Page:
Fantasy books are like music

It struck me recently as I was deciding what to read next, that it was like deciding what music to listen to next.

Should I read / listen to something new and modern, or go for a well-known classic? Something to relax into or feel stimulated by?

For example, if Tolkien is to Mozart as David Gemmell is to Led Zeppelin, what music fits Brandon Sanderson?

MozartJRR Tolkien

Tom Bombadil – the terrible secret?

I’m a life-long Tolkien fan, but not one that bemoans the adaptations for the films – different perspectives can be stimulating.JRR Tolkien

So  Oldest and Fatherless: The Terrible Secret of Tom Bombadil  was really interesting – thanks to my son for drawing my attention to it.

I don’t agree with the interpretation of Tom Bombadil as an evil force and don’t think Tolkien intended this either (nor does the writer). I saw Bombadil as a wild force, completely unconcerned with other people, and to be honest I didn’t really miss him in the films. But fantasy is about ‘what-ifs?’ and this post develops one of the great ‘what-ifs?’ of all time (Lord of the Rings) along a new direction (for me at least). It’s intriguing to consider this speculation and the comments it generated. And though I’m not convinced, it is a clever and very convincing argument.

Imagine what it would be like to discuss this with Tolkien himself over a pint of beer whilst sitting in front of a log fire…

Today is Tolkien reading Day!


Today is Tolkien reading Day!

The Tolkien Society says

“Tolkien Reading Day is an international event held on 25 March – the day of the destruction of the One Ring – each year. It is held to promote interest in the life and works of J.R.R. Tolkien, with many local groups putting on events at local library and book-stores.”

Reading The Lord of the Rings (the first time) as a young teenager was inspirational – it had a lasting effect that is still with me now (a few years on, let’s not be too specific). Reading, writing, nature, nobility of spirit, morality, strength of character – all hugely important aspects of life Tolkien touches still, long after he left us.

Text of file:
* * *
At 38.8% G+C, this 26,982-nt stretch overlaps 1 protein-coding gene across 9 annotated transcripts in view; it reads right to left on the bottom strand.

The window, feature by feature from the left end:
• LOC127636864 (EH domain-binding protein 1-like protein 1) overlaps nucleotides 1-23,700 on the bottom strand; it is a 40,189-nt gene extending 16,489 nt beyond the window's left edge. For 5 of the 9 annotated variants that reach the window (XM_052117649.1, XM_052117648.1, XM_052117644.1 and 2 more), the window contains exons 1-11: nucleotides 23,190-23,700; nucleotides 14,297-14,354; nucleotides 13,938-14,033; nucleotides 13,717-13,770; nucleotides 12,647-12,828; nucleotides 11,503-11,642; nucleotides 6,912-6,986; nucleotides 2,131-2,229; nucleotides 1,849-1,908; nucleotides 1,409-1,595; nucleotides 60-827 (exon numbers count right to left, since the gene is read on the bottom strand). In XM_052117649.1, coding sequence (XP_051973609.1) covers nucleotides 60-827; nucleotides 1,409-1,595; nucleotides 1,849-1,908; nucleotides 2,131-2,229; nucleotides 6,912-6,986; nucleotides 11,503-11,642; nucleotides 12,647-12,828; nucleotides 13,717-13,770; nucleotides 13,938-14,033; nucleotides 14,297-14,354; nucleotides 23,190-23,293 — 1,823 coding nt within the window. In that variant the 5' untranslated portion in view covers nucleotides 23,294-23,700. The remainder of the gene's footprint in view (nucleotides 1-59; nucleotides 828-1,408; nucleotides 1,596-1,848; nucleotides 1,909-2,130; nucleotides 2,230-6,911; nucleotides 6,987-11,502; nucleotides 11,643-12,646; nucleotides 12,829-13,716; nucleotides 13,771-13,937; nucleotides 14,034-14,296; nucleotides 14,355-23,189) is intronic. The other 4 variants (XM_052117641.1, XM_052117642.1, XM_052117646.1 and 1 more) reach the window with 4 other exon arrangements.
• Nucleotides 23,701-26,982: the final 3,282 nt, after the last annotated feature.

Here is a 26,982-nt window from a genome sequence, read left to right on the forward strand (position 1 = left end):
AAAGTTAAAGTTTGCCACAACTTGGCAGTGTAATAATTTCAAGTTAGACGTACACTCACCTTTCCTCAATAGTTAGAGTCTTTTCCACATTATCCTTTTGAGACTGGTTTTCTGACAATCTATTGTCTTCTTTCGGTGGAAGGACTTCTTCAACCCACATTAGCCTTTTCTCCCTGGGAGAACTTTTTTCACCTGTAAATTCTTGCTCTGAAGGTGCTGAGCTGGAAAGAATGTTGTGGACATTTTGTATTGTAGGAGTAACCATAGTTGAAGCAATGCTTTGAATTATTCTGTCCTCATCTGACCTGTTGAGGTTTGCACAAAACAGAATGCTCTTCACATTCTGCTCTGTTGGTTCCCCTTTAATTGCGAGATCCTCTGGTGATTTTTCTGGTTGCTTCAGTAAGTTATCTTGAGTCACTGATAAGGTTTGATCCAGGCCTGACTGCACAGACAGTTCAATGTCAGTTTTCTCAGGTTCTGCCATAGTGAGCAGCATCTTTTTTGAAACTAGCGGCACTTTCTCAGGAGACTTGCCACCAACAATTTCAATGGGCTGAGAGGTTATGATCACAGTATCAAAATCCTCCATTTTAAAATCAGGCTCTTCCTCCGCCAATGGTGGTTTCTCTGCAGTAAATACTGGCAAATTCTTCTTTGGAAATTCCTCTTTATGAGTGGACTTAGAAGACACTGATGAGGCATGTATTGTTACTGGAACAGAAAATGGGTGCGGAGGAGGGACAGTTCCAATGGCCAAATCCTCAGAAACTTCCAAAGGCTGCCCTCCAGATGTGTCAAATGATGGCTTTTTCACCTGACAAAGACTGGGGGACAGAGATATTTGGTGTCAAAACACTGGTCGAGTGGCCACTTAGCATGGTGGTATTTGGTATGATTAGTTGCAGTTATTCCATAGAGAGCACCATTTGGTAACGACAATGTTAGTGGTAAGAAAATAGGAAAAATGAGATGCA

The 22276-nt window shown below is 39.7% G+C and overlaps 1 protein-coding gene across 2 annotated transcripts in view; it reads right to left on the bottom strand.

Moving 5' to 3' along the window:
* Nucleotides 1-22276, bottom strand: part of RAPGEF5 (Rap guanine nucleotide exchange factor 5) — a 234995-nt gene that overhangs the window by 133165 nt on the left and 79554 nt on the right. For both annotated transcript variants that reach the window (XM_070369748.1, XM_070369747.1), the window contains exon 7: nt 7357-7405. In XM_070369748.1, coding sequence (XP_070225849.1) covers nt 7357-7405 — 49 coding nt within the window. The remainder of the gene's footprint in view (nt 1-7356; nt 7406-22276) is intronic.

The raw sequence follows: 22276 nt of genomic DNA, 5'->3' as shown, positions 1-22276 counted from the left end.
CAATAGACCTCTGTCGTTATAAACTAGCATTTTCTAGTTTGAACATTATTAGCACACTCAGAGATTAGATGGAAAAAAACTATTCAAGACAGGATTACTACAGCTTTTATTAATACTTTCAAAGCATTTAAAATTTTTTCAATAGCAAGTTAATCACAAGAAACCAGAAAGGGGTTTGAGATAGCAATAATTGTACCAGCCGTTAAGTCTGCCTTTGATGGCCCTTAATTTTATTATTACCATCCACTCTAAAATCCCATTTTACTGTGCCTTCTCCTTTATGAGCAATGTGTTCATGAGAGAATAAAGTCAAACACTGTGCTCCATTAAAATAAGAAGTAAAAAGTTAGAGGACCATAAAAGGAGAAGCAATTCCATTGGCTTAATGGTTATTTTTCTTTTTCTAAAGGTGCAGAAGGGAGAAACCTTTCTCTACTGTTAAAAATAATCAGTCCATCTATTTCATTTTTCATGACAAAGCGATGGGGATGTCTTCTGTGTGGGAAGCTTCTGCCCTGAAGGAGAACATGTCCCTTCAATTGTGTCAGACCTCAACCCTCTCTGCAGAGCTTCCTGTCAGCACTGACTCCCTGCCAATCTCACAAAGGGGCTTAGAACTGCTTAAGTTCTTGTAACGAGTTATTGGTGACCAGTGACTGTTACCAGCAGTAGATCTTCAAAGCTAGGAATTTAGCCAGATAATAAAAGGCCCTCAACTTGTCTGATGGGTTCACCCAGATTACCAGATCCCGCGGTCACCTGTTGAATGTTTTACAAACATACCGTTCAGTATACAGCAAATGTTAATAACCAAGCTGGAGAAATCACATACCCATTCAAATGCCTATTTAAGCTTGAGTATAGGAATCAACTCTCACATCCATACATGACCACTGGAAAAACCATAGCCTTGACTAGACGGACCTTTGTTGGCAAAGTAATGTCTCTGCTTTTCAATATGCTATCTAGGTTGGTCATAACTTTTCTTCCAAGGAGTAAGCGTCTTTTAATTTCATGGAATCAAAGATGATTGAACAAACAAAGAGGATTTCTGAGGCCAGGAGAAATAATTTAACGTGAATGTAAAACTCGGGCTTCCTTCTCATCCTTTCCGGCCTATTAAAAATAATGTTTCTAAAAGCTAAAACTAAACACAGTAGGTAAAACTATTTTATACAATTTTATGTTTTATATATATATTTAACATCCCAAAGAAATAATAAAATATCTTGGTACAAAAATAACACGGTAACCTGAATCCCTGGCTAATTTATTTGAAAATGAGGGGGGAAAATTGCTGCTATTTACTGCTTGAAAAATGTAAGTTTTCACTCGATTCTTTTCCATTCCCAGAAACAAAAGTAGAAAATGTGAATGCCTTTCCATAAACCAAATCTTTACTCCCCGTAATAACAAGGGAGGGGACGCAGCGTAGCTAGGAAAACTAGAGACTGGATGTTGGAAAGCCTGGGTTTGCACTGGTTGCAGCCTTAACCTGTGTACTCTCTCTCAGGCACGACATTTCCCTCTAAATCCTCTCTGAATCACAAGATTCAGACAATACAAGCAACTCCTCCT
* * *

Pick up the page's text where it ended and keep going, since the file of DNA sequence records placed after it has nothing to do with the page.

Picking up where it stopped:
JRR Tolkien
JRR Tolkien

I love that the theme this year according to the Society is ‘hope‘ (I missed that above). He managed to take his characters and readers to places of such despair – but there was always hope that somehow shined through.

Taking fantasy seriously.

cliveanthony smallEver noticed a speculative element in a book being treated in a cursory manner, or not taken too seriously? I have and it’s a problem for me. Fantasy and science fiction books are my favourite reads and are hugely popular with many – but obviously are not to everyone’s taste. So is it good news when a mainstream author dabbles in fantasy or sci-fi? In theory yes, for example bringing some wider audiences along and reducing the stigma, but in practice I’d say it doesn’t always work.

For me when an author doesn’t take the fantasy element seriously enough it can damage the story’s credibility overall. Credibility in fantasy? Absolutely – I would say it is even more important than in contemporary fiction. Fantasy is a medium for what-ifs, but that doesn’t work if the characters are not believable, or if the make-believe world is poorly imagined. For example you might say it is relatively easy to set any story in a dystopian world to give it a twist, but is it so straightforward? I loved Ursula K Le Guin’s recent review in the Guardian (On Such a Full Sea by Chang-rae Lee) where she addressed this issue excellently. Although I haven’t read the book she reviewed, I found myself cheering as I read her words.

Perdido Street Station (New Crobuzon, #1)

Contrast this dabbling with the skilful writing of China Miéville for example. He is able to hop genres and craft fantasy that if you described it out of context would sound preposterously unbelievable. And yet he achieves highly credible and thoroughly engaging stories. I found that giant moth creatures sucking out sentience from people was highly believable, because they were embedded in a great story and written in a way that made you somehow unable to doubt it.

Tolkien was a master of course – everyone knows Middle Earth exists.

Stephen King is another example, topiary hedge creatures moving when you aren’t looking – absurd mentioned here and yet in The Shining it becomes chilling. Oh and Peter V Brett convinced me that demons rise at night, I had no time to doubt it in a such a believable world filled with scintillating action scenes.

So inspired by these examples I have a plea in two parts:

Let’s take fantasy seriously

      • as writers because it is not just something to spice up a story or appeal to a different audience
      • as readers because it can be so immensely rewarding to suspend that disbelief!


I’ve deliberately avoided negative examples above (apologies to Chang-rae Lee) but would love to hear more positive examples of authors who make you believe irrational things….